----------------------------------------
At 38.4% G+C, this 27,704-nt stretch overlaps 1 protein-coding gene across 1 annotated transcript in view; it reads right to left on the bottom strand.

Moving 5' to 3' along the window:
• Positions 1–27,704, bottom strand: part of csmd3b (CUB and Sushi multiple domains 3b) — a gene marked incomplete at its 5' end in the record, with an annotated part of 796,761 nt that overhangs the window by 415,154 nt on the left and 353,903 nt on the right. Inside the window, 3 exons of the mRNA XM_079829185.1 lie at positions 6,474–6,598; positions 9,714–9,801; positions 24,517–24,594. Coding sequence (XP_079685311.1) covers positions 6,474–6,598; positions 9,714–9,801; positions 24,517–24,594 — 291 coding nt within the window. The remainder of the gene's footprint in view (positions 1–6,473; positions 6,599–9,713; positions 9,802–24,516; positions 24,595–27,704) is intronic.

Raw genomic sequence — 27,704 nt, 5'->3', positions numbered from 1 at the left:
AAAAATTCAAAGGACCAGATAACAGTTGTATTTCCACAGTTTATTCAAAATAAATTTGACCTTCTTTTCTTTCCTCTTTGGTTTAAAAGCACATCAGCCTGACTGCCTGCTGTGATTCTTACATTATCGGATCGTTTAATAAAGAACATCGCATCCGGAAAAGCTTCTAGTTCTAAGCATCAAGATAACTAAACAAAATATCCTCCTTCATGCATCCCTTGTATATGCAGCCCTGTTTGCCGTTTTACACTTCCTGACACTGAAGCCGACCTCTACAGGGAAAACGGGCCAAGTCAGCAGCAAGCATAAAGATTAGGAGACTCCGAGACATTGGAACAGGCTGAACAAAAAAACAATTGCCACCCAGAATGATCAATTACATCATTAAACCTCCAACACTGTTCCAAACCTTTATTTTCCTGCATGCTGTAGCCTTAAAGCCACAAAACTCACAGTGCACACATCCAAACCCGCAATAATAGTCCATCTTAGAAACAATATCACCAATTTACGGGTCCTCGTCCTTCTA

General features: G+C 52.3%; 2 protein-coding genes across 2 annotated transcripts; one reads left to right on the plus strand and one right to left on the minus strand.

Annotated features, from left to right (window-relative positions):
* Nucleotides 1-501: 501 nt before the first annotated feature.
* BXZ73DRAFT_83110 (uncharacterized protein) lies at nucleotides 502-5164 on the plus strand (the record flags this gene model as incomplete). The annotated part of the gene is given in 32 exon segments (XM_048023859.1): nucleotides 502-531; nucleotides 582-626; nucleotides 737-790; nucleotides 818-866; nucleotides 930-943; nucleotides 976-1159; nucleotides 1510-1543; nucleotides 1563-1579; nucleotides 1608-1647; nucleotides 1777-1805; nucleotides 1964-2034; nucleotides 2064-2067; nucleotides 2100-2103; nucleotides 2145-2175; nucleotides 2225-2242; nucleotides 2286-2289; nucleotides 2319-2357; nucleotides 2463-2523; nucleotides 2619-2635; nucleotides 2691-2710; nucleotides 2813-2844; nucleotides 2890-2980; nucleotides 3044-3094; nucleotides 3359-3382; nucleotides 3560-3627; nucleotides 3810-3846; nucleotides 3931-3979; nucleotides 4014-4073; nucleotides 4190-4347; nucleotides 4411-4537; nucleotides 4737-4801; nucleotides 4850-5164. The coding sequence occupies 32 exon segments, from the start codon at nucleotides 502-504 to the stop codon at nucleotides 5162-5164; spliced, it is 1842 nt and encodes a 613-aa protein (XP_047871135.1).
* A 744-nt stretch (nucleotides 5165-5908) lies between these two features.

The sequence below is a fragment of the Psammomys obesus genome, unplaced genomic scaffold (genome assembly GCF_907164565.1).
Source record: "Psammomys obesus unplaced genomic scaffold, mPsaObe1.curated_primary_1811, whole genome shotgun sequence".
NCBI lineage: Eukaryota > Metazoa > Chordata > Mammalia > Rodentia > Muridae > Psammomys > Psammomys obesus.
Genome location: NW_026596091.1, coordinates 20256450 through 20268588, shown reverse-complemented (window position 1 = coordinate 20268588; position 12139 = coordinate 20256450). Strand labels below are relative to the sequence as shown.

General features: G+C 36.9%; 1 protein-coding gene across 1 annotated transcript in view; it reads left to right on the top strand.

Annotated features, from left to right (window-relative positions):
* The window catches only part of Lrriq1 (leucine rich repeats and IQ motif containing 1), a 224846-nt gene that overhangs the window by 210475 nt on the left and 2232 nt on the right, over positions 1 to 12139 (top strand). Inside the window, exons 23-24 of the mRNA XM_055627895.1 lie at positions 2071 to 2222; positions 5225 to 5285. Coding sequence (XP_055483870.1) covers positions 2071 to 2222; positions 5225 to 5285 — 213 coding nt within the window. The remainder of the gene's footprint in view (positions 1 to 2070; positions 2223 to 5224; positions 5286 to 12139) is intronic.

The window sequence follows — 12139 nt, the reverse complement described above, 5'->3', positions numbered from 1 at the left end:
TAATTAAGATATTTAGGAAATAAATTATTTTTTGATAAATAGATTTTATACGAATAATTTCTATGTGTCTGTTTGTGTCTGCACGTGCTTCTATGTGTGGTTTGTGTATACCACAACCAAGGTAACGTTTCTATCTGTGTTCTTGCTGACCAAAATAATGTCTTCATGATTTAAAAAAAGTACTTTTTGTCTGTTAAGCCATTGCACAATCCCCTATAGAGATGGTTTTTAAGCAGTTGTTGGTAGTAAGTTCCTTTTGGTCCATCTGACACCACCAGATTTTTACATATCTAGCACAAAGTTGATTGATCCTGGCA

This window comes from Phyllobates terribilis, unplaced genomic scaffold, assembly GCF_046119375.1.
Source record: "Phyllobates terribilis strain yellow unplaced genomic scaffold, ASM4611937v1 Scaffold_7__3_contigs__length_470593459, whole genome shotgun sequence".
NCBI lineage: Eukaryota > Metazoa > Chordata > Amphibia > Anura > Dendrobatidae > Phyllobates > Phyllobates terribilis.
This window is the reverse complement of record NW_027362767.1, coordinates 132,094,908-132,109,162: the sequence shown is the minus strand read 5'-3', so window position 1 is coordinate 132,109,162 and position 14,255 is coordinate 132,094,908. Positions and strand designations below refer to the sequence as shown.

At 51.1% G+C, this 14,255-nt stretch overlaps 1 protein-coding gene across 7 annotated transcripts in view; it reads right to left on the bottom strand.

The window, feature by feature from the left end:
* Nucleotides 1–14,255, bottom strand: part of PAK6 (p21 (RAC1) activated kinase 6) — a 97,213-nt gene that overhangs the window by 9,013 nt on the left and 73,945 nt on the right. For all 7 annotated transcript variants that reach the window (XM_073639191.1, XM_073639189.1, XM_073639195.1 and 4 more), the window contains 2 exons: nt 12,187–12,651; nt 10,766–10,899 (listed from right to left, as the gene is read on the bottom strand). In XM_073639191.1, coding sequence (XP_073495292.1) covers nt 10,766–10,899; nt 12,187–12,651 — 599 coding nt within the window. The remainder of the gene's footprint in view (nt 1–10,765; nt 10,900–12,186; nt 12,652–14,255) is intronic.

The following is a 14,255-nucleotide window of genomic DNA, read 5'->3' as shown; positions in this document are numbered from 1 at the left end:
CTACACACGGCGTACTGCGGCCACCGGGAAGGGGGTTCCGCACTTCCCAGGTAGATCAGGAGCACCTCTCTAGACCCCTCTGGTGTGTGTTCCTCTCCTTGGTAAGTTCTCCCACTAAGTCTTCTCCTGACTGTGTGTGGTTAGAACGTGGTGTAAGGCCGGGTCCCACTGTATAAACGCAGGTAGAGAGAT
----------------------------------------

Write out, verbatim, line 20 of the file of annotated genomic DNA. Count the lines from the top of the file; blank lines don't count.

This window comes from Phyllobates terribilis, unplaced genomic scaffold, assembly GCF_046119375.1.